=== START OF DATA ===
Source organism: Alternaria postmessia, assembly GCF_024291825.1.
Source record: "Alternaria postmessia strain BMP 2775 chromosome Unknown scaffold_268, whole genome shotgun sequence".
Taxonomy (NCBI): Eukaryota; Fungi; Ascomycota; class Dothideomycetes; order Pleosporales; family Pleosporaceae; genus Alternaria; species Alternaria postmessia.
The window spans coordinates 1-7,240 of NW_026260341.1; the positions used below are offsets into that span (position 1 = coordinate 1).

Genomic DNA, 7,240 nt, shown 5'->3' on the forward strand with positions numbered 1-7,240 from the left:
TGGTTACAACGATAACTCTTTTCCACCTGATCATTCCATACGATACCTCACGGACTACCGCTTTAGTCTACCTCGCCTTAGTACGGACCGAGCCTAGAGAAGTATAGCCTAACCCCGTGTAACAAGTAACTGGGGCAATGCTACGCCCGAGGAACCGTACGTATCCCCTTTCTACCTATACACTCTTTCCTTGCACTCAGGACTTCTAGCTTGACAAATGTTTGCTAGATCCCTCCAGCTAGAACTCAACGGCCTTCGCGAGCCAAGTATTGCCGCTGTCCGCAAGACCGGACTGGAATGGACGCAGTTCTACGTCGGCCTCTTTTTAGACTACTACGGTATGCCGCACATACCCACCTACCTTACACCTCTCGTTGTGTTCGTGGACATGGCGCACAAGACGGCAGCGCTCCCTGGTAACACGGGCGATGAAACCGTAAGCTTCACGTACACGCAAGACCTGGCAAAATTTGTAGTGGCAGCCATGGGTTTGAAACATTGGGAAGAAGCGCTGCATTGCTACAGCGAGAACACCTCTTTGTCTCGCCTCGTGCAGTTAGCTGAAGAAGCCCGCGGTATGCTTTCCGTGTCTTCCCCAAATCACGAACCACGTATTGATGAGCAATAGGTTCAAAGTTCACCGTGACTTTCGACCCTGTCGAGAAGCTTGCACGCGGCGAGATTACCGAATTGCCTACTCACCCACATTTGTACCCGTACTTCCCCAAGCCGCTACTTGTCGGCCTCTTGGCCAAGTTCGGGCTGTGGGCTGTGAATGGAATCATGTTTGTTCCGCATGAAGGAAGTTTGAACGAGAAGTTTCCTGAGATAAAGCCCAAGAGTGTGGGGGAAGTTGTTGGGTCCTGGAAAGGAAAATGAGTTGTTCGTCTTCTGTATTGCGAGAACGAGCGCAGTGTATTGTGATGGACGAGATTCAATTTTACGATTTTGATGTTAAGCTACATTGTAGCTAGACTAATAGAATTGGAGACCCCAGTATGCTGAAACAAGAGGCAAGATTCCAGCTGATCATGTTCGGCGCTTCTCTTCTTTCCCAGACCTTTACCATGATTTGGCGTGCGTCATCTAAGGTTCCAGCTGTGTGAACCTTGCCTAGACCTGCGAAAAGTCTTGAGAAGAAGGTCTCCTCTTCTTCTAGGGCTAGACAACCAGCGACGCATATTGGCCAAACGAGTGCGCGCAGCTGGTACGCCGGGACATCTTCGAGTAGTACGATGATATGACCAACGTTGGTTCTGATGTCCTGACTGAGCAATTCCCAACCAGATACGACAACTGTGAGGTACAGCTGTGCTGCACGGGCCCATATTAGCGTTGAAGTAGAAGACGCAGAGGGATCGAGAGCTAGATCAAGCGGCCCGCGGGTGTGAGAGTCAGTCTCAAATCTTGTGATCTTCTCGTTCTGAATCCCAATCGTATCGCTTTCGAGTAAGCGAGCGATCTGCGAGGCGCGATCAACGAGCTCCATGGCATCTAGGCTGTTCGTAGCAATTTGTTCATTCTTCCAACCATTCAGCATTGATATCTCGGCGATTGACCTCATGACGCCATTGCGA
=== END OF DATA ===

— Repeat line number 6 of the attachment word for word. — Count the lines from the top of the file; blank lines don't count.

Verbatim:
TGGTTACAACGATAACTCTTTTCCACCTGATCATTCCATACGATACCTCACGGACTACCGCTTTAGTCTACCTCGCCTTAGTACGGACCGAGCCTAGAGAAGTATAGCCTAACCCCGTGTAACAAGTAACTGGGGCAATGCTACGCCCGAGGAACCGTACGTATCCCCTTTCTACCTATACACTCTTTCCTTGCACTCAGGACTTCTAGCTTGACAAATGTTTGCTAGATCCCTCCAGCTAGAACTCAACGGCCTTCGCGAGCCAAGTATTGCCGCTGTCCGCAAGACCGGACTGGAATGGACGCAGTTCTACGTCGGCCTCTTTTTAGACTACTACGGTATGCCGCACATACCCACCTACCTTACACCTCTCGTTGTGTTCGTGGACATGGCGCACAAGACGGCAGCGCTCCCTGGTAACACGGGCGATGAAACCGTAAGCTTCACGTACACGCAAGACCTGGCAAAATTTGTAGTGGCAGCCATGGGTTTGAAACATTGGGAAGAAGCGCTGCATTGCTACAGCGAGAACACCTCTTTGTCTCGCCTCGTGCAGTTAGCTGAAGAAGCCCGCGGTATGCTTTCCGTGTCTTCCCCAAATCACGAACCACGTATTGATGAGCAATAGGTTCAAAGTTCACCGTGACTTTCGACCCTGTCGAGAAGCTTGCACGCGGCGAGATTACCGAATTGCCTACTCACCCACATTTGTACCCGTACTTCCCCAAGCCGCTACTTGTCGGCCTCTTGGCCAAGTTCGGGCTGTGGGCTGTGAATGGAATCATGTTTGTTCCGCATGAAGGAAGTTTGAACGAGAAGTTTCCTGAGATAAAGCCCAAGAGTGTGGGGGAAGTTGTTGGGTCCTGGAAAGGAAAATGAGTTGTTCGTCTTCTGTATTGCGAGAACGAGCGCAGTGTATTGTGATGGACGAGATTCAATTTTACGATTTTGATGTTAAGCTACATTGTAGCTAGACTAATAGAATTGGAGACCCCAGTATGCTGAAACAAGAGGCAAGATTCCAGCTGATCATGTTCGGCGCTTCTCTTCTTTCCCAGACCTTTACCATGATTTGGCGTGCGTCATCTAAGGTTCCAGCTGTGTGAACCTTGCCTAGACCTGCGAAAAGTCTTGAGAAGAAGGTCTCCTCTTCTTCTAGGGCTAGACAACCAGCGACGCATATTGGCCAAACGAGTGCGCGCAGCTGGTACGCCGGGACATCTTCGAGTAGTACGATGATATGACCAACGTTGGTTCTGATGTCCTGACTGAGCAATTCCCAACCAGATACGACAACTGTGAGGTACAGCTGTGCTGCACGGGCCCATATTAGCGTTGAAGTAGAAGACGCAGAGGGATCGAGAGCTAGATCAAGCGGCCCGCGGGTGTGAGAGTCAGTCTCAAATCTTGTGATCTTCTCGTTCTGAATCCCAATCGTATCGCTTTCGAGTAAGCGAGCGATCTGCGAGGCGCGATCAACGAGCTCCATGGCATCTAGGCTGTTCGTAGCAATTTGTTCATTCTTCCAACCATTCAGCATTGATATCTCGGCGATTGACCTCATGACGCCATTGCGA